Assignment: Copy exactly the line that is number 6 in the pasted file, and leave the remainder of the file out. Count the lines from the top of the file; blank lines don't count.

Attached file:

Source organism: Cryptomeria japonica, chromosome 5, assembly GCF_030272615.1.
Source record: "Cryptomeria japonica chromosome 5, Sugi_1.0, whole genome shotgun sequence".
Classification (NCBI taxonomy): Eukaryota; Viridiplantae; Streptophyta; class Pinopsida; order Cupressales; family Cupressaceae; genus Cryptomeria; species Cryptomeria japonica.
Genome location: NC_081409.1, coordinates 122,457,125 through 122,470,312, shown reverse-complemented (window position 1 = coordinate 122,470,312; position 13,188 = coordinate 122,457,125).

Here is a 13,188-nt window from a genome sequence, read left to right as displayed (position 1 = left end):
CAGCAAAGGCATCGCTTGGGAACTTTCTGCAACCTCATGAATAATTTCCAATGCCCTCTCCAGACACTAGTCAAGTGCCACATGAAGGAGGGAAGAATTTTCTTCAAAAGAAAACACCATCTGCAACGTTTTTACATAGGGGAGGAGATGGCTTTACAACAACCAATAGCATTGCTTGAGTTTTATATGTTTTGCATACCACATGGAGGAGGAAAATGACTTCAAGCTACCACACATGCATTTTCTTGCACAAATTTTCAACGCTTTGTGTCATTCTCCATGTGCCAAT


CAGCAAAGGCATCGCTTGGGAACTTTCTGCAACCTCATGAATAATTTCCAATGCCCTCTCCAGACACTAGTCAAGTGCCACATGAAGGAGGGAAGAATTTTCTTCAAAAGAAAACACCATCTGCAACGTTTTTACATAGGGGAGGAGATGGCTTTACAACAACCAATAGCATTGCTTGAGTTTTATATGTTTTGCATACCACATGGAGGAGGAAAATGACTTCAAGCTACCACACATGCATTTTCTTGCACAAATTTTCAACGCTTTGTGTCATTCTCCATGTGCCAAT